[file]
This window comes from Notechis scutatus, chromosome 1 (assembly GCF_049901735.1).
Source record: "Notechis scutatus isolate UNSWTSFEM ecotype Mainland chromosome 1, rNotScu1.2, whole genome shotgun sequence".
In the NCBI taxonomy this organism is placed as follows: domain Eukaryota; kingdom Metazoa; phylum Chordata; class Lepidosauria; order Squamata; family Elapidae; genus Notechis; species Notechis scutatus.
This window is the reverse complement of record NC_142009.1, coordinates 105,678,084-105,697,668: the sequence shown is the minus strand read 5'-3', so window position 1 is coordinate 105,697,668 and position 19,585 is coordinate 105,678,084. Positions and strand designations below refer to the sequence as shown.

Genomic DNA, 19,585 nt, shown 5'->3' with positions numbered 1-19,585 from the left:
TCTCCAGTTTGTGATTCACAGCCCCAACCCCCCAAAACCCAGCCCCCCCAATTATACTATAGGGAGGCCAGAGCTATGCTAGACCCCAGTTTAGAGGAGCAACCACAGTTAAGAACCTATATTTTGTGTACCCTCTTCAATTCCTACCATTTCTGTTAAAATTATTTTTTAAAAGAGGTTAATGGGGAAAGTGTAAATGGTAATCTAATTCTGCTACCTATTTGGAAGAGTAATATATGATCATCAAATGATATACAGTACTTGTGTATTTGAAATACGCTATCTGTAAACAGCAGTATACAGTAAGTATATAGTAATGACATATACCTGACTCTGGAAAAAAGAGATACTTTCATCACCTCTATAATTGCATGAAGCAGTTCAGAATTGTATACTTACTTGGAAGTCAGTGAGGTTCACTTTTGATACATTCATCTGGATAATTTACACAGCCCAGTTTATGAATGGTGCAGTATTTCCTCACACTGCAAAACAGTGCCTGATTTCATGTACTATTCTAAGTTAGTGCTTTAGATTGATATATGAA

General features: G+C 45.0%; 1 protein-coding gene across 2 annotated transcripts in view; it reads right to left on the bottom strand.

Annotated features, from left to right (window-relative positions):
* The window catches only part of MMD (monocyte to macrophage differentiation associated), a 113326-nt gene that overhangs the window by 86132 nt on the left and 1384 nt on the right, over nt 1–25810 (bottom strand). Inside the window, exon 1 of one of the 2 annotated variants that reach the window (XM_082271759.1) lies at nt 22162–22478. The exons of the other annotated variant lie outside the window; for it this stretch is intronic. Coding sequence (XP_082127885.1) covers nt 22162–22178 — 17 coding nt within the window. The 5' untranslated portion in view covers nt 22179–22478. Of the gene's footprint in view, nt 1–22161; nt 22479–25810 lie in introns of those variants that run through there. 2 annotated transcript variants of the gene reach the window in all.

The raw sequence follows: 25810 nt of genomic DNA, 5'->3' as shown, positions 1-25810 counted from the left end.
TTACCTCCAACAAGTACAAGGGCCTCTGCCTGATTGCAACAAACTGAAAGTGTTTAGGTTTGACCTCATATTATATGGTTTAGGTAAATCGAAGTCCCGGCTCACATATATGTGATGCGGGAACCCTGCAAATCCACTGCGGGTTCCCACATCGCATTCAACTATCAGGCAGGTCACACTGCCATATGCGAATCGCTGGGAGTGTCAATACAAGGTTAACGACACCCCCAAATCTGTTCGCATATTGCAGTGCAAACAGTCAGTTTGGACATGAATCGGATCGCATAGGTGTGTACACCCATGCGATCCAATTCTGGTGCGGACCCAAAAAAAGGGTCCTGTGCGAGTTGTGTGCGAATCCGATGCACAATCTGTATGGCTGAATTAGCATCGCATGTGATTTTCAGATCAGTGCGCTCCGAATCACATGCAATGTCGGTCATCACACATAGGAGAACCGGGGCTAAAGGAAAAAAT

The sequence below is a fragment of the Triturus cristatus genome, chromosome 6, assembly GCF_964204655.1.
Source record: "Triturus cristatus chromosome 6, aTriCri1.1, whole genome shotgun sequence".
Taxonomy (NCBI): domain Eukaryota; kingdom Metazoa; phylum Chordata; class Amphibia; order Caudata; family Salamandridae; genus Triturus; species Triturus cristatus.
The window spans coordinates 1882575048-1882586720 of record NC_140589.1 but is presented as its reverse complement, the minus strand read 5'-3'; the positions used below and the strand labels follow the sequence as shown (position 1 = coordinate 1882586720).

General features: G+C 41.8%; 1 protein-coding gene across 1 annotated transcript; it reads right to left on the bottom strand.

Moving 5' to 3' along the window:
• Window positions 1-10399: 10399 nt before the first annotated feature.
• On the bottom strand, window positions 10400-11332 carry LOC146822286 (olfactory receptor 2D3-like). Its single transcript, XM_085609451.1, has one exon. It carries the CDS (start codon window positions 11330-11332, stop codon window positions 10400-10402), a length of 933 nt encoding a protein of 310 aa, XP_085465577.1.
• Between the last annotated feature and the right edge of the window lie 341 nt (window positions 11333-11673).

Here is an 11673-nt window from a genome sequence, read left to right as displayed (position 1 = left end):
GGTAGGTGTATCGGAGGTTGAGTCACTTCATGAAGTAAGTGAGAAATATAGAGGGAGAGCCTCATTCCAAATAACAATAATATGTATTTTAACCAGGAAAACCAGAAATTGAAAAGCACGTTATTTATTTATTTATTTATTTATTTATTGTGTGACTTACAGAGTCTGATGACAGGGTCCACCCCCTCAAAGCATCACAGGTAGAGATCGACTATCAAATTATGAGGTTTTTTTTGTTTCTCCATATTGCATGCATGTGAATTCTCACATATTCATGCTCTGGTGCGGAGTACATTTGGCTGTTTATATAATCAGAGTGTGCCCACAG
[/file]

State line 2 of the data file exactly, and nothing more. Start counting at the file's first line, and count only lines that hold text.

Source record: "Notechis scutatus isolate UNSWTSFEM ecotype Mainland chromosome 1, rNotScu1.2, whole genome shotgun sequence".